Email marketing is one of the most valuable resources a company can use to reach potential clients or followers. If you’re going to use it to your advantage, you need to cast a wide net. You need subscribers.
Definition: The percentage of people who open any given email.
Email open rate is calculated by dividing emails opened by the number of emails you sent minus the emails that “bounced,” or couldn’t be delivered.
Open rate is an important metric to track because it lets you know how many recipients are actually opening your emails, and therefore, how many people are actually seeing the information you share.
On average, open rate is between 20-40%.
The graphic outlines just a few of the industries that fall in this open rate category. The ones near the top of each list are more toward the high end of open rate percentage and the ones toward the bottom are on the lower end.
If your open-rate seems a little low, there are a few things that you could test.
It may mean that you should try a different subject line, since that’s the part of an email that users see before opening it. For example, if your subject line is just one word, you could try something a little longer. If it was typed in all lowercase letters, test the difference in open rate after changing it to sentence case, or capitalizing the first letter of each word.
Open day and time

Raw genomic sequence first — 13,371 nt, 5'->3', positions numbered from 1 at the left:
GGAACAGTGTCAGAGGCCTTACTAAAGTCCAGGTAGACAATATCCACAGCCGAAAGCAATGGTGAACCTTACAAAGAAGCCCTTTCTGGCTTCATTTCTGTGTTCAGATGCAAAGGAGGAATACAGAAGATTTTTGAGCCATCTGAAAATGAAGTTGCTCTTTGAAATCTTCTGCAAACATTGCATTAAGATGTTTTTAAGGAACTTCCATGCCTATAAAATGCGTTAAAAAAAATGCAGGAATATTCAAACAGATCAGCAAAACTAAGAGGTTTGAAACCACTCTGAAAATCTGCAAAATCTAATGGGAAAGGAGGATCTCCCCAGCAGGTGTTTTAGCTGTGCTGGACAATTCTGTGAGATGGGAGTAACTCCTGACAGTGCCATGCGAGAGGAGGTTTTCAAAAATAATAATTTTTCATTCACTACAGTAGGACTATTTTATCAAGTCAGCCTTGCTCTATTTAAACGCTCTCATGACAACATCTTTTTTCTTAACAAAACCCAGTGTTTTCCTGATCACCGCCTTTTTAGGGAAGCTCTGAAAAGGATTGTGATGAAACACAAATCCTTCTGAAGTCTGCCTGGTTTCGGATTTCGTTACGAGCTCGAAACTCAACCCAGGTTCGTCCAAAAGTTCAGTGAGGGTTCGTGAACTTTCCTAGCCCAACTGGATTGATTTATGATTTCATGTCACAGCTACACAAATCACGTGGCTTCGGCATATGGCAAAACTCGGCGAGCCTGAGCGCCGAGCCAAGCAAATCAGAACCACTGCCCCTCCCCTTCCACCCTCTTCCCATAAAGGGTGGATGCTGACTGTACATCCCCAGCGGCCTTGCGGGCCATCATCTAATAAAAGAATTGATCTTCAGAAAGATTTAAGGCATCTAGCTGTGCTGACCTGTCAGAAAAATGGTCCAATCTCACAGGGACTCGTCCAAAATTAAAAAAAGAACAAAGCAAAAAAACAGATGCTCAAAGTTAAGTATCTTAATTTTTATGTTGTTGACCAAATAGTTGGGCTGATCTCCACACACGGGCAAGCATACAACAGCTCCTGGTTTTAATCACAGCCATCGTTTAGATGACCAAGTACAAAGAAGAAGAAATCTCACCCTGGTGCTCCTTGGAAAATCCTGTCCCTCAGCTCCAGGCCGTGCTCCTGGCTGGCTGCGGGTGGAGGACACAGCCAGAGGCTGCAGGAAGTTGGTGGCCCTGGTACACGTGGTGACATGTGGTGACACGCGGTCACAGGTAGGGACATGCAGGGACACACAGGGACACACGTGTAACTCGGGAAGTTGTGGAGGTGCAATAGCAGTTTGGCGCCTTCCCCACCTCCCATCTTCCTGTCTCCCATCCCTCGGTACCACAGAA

Definition: The date, day of the week, and time subscribers open your emails
You sent your email out on Monday at noon, but the majority of recipients didn’t open it until Tuesday at 9 a.m. Could your campaign benefit from sending emails just before peak hours? There’s only one way to find out! Measure click-to-open rate (CTOR)!
By adjusting the time you send your email blasts, newsletters, coupons, or other information, you can potentially increase clicks and reads on your emails. If you consistently see that most of your emails are being opened at a certain time of day, you might as well try to match the campaign’s behavior to your recipients’ behavior and see if your campaign improves.
Definition: Click-through rate, or CTR, refers to how many people click on any links that are included in your emails.
You can calculate your open rate by taking the total clicks, divided by the number of delivered emails and multiplying the answer by 100. This will give you a CTR percentage.
Click-through rate is one of the most important metrics to track with your email marketing campaigns.
The point of an email campaign is to get more people to visit your website, learn about your products or services, and eventually convert – and determining how many people click the links in your emails is essential for understanding how well you’re achieving your goals.
If your links aren’t being clicked, they’re not serving their purpose – and most importantly, they’re not helping to drive traffic to your website.
Definition: The percentage of email recipients who completed a desired goal action.
You can calculate conversion rate by dividing the number of people who completed your goal action by the total number of emails that were delivered, and multiplying the answer by 100.